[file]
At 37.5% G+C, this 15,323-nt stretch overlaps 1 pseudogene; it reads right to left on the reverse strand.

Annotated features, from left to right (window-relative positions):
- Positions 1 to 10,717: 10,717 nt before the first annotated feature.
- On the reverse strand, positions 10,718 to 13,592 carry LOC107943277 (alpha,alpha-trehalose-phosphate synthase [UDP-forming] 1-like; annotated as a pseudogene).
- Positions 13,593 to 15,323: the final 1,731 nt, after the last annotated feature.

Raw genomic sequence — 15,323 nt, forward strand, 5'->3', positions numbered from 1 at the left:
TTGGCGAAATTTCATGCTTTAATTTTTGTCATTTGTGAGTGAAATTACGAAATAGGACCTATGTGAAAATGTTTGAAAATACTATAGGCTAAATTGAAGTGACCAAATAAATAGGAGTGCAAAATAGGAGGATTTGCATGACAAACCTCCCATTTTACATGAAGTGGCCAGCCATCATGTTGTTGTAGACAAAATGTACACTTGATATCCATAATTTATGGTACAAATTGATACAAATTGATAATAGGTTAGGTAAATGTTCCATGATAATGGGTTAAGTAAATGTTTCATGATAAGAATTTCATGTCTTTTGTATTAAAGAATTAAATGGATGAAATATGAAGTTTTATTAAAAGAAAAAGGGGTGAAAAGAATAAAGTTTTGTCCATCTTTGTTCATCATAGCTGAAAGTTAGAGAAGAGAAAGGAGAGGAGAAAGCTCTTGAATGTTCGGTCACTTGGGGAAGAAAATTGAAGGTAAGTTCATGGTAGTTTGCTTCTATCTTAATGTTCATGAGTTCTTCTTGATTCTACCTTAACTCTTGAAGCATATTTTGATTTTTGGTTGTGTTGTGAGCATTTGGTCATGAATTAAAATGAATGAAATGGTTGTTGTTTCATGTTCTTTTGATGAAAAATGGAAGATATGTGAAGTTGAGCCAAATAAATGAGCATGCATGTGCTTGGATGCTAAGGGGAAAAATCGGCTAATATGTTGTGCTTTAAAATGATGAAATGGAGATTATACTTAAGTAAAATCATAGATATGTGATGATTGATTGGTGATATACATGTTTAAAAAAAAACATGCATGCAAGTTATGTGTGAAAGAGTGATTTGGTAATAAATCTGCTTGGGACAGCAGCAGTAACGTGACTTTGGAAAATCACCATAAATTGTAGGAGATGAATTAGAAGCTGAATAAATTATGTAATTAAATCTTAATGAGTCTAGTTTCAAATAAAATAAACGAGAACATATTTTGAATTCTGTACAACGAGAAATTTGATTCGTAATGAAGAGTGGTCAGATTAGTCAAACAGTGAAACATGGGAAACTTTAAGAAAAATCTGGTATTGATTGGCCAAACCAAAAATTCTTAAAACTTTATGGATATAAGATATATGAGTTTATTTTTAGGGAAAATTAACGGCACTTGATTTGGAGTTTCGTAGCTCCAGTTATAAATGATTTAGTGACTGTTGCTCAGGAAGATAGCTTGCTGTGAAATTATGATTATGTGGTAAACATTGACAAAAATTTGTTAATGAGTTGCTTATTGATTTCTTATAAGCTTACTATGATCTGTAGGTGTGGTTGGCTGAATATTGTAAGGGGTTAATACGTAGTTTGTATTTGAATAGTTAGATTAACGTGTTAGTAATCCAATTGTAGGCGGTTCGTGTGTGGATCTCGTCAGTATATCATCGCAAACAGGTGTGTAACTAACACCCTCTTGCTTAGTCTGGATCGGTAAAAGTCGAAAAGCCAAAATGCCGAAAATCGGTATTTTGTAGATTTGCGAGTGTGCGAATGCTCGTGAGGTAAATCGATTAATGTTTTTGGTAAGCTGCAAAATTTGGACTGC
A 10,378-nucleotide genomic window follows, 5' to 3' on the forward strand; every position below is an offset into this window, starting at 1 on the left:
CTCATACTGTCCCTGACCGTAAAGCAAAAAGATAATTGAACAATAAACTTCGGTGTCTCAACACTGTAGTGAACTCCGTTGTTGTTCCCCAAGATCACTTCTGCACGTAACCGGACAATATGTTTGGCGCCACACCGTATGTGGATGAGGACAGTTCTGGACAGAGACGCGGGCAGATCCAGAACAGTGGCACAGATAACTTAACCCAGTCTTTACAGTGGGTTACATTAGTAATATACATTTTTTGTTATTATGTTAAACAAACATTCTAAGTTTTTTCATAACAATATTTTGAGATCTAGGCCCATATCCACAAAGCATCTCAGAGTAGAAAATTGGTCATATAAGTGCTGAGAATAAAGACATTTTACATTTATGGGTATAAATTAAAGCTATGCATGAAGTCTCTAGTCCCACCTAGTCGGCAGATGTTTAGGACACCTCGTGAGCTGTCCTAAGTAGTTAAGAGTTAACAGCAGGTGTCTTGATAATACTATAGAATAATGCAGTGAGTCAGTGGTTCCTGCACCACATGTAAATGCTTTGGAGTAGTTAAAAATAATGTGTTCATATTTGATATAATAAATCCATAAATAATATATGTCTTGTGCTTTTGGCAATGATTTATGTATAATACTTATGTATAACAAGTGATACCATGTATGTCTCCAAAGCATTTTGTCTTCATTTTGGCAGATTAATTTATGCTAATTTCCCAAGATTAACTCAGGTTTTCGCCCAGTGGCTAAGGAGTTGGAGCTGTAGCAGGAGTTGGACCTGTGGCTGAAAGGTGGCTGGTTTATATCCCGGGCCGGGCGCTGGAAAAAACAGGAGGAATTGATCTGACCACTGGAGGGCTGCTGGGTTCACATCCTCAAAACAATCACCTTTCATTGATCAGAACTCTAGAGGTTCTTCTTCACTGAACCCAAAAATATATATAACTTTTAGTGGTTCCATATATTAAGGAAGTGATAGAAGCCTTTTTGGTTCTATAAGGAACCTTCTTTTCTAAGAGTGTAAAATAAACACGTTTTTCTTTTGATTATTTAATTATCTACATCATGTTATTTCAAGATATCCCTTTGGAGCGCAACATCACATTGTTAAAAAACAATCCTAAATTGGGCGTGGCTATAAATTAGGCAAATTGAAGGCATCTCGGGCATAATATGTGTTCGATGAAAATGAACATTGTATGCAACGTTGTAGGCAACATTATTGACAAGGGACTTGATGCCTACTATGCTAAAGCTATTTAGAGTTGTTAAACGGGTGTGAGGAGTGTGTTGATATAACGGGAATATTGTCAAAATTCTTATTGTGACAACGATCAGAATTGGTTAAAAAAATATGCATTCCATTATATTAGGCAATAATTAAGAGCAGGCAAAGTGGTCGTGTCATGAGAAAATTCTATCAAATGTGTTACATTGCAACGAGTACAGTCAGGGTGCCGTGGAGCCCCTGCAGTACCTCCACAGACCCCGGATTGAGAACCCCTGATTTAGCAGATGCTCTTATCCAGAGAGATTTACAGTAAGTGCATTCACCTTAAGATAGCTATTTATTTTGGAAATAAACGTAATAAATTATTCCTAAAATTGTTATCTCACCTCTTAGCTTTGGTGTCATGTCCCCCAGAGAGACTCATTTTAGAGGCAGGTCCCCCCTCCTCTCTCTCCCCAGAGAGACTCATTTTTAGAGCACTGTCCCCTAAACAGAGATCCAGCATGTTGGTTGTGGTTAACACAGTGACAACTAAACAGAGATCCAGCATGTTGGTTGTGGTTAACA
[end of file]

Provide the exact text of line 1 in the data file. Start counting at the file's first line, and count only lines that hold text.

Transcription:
At 37.5% G+C, this 15,323-nt stretch overlaps 1 pseudogene; it reads right to left on the reverse strand.